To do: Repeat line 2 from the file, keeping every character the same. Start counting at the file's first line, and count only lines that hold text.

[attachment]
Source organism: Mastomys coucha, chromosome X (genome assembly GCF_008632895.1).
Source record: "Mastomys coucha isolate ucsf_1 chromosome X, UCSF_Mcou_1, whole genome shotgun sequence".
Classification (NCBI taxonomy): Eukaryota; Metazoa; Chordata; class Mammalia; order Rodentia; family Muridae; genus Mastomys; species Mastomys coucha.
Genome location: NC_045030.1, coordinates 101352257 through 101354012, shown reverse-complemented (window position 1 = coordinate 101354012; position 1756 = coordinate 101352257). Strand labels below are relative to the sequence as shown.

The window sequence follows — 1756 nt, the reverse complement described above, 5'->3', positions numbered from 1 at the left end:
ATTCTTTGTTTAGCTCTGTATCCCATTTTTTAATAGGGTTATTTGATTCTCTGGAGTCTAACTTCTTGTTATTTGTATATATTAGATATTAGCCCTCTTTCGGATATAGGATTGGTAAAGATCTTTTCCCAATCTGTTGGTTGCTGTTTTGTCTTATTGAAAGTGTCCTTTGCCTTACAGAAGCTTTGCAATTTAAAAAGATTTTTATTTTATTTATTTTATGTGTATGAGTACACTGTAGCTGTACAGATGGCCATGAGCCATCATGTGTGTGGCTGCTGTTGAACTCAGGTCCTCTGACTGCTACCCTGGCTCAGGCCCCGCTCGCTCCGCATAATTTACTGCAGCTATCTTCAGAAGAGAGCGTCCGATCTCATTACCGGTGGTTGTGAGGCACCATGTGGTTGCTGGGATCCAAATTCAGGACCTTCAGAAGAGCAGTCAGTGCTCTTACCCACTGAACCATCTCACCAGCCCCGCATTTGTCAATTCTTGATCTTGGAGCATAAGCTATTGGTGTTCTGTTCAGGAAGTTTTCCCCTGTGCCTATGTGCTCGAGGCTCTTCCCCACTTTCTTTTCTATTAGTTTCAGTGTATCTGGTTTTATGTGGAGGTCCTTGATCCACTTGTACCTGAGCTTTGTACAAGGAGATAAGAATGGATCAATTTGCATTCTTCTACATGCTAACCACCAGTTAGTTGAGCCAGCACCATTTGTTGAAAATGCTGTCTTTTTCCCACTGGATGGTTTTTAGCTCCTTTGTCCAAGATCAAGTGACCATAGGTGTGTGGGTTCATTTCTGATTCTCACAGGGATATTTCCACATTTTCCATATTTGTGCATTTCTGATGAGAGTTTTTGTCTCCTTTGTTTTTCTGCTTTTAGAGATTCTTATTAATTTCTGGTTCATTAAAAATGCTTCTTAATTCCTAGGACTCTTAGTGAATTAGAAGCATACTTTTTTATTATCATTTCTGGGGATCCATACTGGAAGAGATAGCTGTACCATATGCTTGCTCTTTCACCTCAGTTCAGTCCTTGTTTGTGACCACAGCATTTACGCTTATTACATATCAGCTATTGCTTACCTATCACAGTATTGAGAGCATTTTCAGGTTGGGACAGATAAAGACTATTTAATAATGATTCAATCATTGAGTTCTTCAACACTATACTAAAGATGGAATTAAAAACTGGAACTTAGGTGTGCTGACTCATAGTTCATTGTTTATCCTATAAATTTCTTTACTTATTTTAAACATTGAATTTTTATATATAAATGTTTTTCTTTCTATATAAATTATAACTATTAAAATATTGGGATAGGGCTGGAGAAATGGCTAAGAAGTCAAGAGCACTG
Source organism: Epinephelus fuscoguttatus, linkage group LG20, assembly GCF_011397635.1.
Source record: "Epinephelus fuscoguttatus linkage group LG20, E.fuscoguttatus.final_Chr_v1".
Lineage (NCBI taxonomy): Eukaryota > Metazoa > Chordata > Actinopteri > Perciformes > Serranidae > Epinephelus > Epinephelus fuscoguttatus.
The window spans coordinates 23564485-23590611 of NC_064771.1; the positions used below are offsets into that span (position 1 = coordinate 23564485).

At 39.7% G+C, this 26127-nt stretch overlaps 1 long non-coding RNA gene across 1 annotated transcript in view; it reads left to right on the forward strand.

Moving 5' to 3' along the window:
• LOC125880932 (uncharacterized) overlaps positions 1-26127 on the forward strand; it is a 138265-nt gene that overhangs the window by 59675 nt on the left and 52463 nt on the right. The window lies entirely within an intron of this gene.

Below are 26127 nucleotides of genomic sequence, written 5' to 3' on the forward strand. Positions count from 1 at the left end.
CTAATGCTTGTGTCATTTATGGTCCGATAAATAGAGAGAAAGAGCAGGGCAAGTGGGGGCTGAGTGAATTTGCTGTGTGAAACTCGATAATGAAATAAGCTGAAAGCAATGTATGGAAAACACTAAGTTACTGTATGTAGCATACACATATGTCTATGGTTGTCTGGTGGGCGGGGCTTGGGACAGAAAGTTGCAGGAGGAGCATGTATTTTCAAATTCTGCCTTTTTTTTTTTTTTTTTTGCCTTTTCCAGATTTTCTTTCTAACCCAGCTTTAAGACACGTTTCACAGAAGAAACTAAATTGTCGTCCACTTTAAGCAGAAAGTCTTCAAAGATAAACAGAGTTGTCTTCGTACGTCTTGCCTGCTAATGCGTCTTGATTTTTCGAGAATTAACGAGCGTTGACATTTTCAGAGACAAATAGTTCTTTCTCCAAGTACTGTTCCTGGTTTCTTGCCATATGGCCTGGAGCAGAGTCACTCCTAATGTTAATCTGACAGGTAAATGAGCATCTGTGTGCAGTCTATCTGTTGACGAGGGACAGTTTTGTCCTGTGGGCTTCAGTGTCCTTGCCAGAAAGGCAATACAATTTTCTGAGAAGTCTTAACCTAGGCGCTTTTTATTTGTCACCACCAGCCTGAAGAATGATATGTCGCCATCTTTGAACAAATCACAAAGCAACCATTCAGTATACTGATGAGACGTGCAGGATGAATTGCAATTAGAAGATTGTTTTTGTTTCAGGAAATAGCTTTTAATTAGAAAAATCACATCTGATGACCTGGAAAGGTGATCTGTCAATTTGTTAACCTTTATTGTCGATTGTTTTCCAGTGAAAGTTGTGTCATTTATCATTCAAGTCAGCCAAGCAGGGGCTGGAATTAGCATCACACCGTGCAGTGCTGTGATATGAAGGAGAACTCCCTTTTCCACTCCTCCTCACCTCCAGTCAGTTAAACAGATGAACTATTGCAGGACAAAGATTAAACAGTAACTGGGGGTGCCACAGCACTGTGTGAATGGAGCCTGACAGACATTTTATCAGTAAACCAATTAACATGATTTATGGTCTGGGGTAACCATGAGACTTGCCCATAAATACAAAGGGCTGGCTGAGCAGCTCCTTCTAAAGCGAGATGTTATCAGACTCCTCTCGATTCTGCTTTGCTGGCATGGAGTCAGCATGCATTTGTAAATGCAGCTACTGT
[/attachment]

Source record: "Mastomys coucha isolate ucsf_1 chromosome X, UCSF_Mcou_1, whole genome shotgun sequence".